Walgreens will pay $7.5 million to settle with California authorities after an employee was criminally charged with impersonating a pharmacist and illegally filling roughly 745,000 prescriptions in the San Francisco Bay Area.
Kim Thien Le has pleaded not guilty to felony impersonation charges. Prosecutors said that from late 2006 through 2017, Le used the license numbers of registered pharmacists in order to impersonate them and dispense prescriptions at Walgreens stores in Santa Clara and Alameda counties. The prescriptions allegedly included more than 100,000 for opioids such as fentanyl, morphine and codeine. Le worked at three different Bay Area Walgreens' locations.
California law requires that anyone working as a pharmacist or pharmacy technician must obtain a license from the state's consumer affairs department's pharmacy board. The license must be renewed regularly within three years. State law also requires that someone working as a pharmacist-in-charge role must have a pharmacist license, which is different from a pharmacy tech license. Le was granted a license as a pharmacy tech in 2001, but it expired in 2008.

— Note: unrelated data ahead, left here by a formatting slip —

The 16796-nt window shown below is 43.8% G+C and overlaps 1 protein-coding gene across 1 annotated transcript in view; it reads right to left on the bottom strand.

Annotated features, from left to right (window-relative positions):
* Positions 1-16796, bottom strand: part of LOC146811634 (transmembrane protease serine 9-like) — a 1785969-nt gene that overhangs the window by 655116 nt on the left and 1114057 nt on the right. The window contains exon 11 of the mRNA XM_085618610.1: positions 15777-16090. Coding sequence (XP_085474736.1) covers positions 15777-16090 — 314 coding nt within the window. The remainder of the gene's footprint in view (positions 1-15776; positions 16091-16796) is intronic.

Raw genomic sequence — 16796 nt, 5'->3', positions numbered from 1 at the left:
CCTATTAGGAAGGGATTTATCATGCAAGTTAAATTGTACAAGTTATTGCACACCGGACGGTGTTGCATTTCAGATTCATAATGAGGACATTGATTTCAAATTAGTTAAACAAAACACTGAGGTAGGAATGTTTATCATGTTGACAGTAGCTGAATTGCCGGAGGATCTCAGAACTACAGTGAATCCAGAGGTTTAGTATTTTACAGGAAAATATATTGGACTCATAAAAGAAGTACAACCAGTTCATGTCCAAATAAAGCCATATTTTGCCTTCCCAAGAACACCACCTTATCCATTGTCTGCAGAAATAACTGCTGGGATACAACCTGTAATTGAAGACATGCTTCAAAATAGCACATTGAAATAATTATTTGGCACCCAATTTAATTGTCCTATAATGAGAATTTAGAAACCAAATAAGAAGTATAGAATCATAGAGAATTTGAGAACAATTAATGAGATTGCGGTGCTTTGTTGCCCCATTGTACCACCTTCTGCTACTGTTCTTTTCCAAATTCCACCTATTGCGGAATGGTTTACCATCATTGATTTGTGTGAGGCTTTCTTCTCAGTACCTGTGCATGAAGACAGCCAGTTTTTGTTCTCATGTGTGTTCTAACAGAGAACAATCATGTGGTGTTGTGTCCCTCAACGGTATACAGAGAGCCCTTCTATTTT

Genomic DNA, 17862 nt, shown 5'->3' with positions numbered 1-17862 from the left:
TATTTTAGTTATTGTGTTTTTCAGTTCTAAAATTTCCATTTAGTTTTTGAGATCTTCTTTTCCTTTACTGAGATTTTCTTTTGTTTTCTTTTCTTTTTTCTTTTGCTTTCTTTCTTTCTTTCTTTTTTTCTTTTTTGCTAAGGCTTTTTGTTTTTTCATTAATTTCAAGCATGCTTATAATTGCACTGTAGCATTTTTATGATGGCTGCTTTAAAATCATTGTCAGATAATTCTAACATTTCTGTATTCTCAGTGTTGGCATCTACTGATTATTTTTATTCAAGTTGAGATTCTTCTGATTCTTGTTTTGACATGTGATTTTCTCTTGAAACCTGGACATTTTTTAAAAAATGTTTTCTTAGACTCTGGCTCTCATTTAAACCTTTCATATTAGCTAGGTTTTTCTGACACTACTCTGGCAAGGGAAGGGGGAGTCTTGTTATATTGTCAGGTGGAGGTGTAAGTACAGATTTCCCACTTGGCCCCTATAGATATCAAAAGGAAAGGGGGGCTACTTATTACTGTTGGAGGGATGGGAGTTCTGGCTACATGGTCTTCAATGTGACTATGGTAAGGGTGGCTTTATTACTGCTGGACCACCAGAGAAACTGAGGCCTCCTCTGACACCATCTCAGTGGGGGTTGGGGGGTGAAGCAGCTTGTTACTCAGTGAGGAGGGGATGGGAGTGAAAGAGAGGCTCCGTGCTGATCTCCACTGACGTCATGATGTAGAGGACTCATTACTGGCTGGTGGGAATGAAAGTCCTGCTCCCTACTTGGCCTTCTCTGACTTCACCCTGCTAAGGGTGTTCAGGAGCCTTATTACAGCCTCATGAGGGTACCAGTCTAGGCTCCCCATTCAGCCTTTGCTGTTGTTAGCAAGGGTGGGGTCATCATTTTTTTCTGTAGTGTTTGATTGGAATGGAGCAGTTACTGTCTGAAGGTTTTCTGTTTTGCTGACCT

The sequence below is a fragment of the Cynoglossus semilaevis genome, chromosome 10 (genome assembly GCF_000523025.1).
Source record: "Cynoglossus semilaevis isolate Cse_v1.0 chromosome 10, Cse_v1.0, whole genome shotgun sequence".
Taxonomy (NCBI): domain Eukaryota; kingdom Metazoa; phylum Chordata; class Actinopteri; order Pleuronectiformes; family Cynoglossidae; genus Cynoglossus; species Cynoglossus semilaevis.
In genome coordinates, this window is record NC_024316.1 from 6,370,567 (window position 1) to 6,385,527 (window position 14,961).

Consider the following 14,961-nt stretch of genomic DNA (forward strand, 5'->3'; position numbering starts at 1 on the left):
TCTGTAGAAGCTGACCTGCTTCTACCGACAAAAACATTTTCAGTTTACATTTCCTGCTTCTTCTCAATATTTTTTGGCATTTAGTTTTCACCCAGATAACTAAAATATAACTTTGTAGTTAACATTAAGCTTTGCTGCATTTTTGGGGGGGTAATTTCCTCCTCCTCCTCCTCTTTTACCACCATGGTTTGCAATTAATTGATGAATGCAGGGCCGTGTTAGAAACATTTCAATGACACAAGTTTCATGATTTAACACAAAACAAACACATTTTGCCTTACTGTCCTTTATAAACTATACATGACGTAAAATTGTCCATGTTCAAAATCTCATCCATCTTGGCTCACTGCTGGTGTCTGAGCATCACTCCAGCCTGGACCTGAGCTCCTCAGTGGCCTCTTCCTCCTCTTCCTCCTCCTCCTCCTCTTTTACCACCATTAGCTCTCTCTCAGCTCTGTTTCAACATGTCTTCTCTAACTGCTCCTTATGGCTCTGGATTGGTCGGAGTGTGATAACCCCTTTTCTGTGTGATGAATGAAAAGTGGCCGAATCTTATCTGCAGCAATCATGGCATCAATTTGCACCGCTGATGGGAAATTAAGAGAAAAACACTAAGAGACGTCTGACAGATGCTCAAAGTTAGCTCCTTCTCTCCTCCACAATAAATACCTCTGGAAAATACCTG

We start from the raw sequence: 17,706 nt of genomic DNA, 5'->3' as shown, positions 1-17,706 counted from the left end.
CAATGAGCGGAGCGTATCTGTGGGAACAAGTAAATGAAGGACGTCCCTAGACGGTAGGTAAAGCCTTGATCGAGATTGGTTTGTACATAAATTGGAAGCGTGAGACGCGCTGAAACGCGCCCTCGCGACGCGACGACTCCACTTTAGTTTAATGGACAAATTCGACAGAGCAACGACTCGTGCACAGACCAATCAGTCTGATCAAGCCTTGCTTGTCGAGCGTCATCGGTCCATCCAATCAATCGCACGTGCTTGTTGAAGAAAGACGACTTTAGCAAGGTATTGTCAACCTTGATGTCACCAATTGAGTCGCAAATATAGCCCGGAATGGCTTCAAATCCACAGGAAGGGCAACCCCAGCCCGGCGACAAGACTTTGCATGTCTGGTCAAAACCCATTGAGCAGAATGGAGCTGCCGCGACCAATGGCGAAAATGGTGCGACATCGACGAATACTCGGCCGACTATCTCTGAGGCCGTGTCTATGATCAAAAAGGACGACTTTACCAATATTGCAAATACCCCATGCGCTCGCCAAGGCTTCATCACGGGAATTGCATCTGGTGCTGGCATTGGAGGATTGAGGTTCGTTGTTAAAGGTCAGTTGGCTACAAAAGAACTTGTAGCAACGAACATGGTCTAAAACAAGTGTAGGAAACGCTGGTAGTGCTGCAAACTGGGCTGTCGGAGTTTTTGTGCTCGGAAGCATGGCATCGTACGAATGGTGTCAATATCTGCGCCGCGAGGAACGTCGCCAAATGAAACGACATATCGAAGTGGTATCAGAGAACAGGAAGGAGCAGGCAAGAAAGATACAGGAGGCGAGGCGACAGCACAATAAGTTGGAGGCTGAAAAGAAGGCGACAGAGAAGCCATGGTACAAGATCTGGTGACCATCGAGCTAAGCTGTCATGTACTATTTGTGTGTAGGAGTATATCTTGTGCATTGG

The state's complaint alleged that Le used the pharmacist license number of another person with her same name. Investigators questioned Le and she said she received a pharmacy degree from Creighton University in Nebraska. Creighton officials told investigators that Le was not awarded a degree from their institution.
Le herself didn't have a pharmacist license, prosecutors said. The district attorneys in both counties filed a consumer protection action complaint against Walgreens. Prosecutors this week announced that the pharmacy giant agreed to settle.
Walgreens officials did not immediately respond to an email and phone call seeking comment.
"This case serves as a cautionary tale for every health care provider that hires people into positions requiring a professional license," Alameda County District Attorney Nancy O'Malley said in a statement. "The burden is on the company to make sure its employees are properly licensed and to complete a thorough background check."
The complaint alleged Walgreens failed to vet Le thoroughly when it promoted her to positions requiring a license and failed to make sure that its internal systems were strong enough to prevent an employee from evading them.
Walgreens has since taken steps to re-verify the licenses of its pharmacy employees around the country and instituted other remedial measures, O'Malley's office said.